Hannah Rosner, 2006
note that this kit is for basic bead knitting, but it does not teach
basic yarn knitting. It assumes you are comfortable with basic knitting,
casting on and casting off BEFORE you try this technique.
you get to work, please take the time to read the tutorial thoroughly.
Please do not copy this tutorial, or distribute it in any manner.
(This does not include printing for your own personal use.) The design
for this piece is based off of ancient techniques. Most importantly,
please have fun! Feel free to contact me with any and all questions
regarding the information below, and for sources for any of the materials
mentioned. I'll do my best to help you track down whatever you'll
Seed Beads - Size 10/0 or 8/0
Knitting Needles - Size 0
Crochet Cotton - Size 8
hardest part of this is using the tiny thread and the needles. Before
you get to the beads, try using the thread and the knitting needles
for a little while until you are comfortable casting on, knitting,
and casting off. This design does not use purl.
BEADS TO BASIC KNITTING
Thread on some beads, just to practice. Knit a few stitches. Slip
a bead into place, next to your beadwork and IGNORE it! Now, knit
two stitches. The bead should be in place, between the two stitches
of beadwork. Try this a few more times, until you are comfortable
with the technique. Now
try slipping two beads into place.
CAN GO WRONG?
If the bead isn't held horizontally, but instead turns vertically
or diagonally, then you've actually knit the bead into the stitch.
This shouldn't happen in this kind of beadwork - instead the knitting
stitches should fall on either side of the bead. You are probably
knitting too loosely if this happens on a regular basis - try holding
your loose thread a little tighter.
on 16 stitches.
Row 1 Knit 16
Row 2-7 (Knit 2, slip 1 bead; 7 times) Knit 2
Row 8-13 (Knit 2, slip 2 beads; 7 times) Knit 2
Row 14-19 (Knit 2, slip 3 beads; 7 times) Knit 2
Row 20-27 (Knit 2, slip 4 beads; 7 times) Knit 2
Row 28-33 (Knit 2, slip 5 beads; 7 times) Knit 2
are at the bottom of the bag here. There will be a fold and you will
work your way back up the back of the bag now. To do this, follow
the instructions, backwards, to the top and cast off. If you don't
want a flap or frame, then just sew your piece together and add the
If you don't want to add a frame and want an envelope "look" to your
bag, you can add a flap
Otherwise, you can just cast off. I am going
to start renumbering here, but don't get confused - the flap is attached
to the second side of your bag (so you'll just continue where you
left off above).
Row 1-2 Knit 16
Row 3-4 (Knit 2, slip 1 bead; 7 times) Knit 2
Row 5-6 (Knit 2, slip 2 beads; 7 times) Knit 2
Row 7-8 (Knit 2, slip 3 beads; 7 times) Knit 2
Row 9-10 (Knit 2, slip 2 beads; 7 times) Knit 2
Row 11-12 (Knit 2, slip 1 bead; 7 times) Knit 2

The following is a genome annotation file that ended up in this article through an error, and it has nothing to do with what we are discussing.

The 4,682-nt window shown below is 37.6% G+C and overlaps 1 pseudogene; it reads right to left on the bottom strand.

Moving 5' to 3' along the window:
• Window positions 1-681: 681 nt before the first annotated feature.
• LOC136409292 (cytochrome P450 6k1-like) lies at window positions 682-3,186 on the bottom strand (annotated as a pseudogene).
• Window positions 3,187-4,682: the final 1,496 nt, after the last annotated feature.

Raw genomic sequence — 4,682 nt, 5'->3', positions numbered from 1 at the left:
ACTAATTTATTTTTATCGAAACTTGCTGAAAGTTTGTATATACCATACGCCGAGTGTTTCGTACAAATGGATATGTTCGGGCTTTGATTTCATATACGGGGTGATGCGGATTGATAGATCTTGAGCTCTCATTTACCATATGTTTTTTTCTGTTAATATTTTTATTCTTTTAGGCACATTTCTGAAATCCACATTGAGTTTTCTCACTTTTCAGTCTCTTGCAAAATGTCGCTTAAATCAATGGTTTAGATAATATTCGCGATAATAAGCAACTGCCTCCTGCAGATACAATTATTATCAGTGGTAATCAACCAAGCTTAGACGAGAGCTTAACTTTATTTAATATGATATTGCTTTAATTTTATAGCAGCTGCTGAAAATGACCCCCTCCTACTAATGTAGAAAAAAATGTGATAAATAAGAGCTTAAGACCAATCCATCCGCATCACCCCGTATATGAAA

Row 13 K2T (knit 2, slip 1 bead; 5 times) K2T
Row 14 (knit 3, slip 1 bead; 5 times) knit 3
Row 15 K2T (knit 2, slip 1 bead; 3 times) K2T
Row 16 (knit 3, slip 1 bead; 3 times) knit 3
Row 17 K2T (knit 2, slip 1 bead) K2T
Row 18 knit 3, slip 1 bead, knit 3
Row 19 K2T, knit 2, K2T
Row 20 K2T, K2T
Row 21 K2T.
Finish by threading end of thread into loop
Hang a pretty bead on
the remaining thread.
If you want to, you can add looped fringe at the bottom of your amulet
bag by simply threading a needle and attaching it to the side of the
bag. You'll then add loops of beadwork, attaching them to the knit
ribs between the beads. I like to add multiple rows, to keep the beadwork
looking rich and layered.
If you want to attach the purse to a frame (not included in this kit,
but available at lacis.com), you will have to fit each set of rows
to the frame. Your work is in sets of 2 rows, always so that the inside
and outside of the purse is even. Cast on as many as you need to fit
the top of the frame, then knit at least 3 more rows of plain that
can be sewn to the frame before beginning to add beads. Consider each
set of two rows for the amount of beads you'll need to fit your purse
to the frame. You'll have to play it by ear. When finished, sew the
purse into the frame. Crochet or sew up the sides last, but leave
some room below the hinges. Now, block your purse if you need to.
YOUR PURSE - OPTIONAL
The purse should already be sewn together when you do this. I never
but, if you'd like to stretch your purse a little bit, you
can soak it in warm water until it is completely saturated. Place
is on a bit of foam core or Styrofoam and pin it in place. Leave it
to dry. This will take longer in the summer than the winter, but don't
put it out in the sun since it will bleach the fibers. I generally
suggest putting it on top of the dryer.
After your purse has been blocked, you can add the lining if you'd
like. Place your purse on some brown paper. Draw around it, then add
½" or more for the seams. I usually put a fold on the bottom, unless
the purse has a rounded bottom.Cut your fabric, sew up the sides,
baste the top edge in place, and place it into the bag. Sew in place.
Sometimes when I have a frame, the lining looks poor where the two
are attached. Some ribbon over this area will aid to hide this.
There are loads of ideas for adding a strap - my three favorites:
1. Beads on flexwire - this is great for both a frame, and attached
directly to the bag
2. A twisted fiber strap - I'll probably try to demo this in class
3. A crocheted & Beaded Strap - I love to begin at the bottom of the
bag, crochet up the side, then crochet the strap and then crochet
down to the bottom of the bag. This gives me less "loose ends" to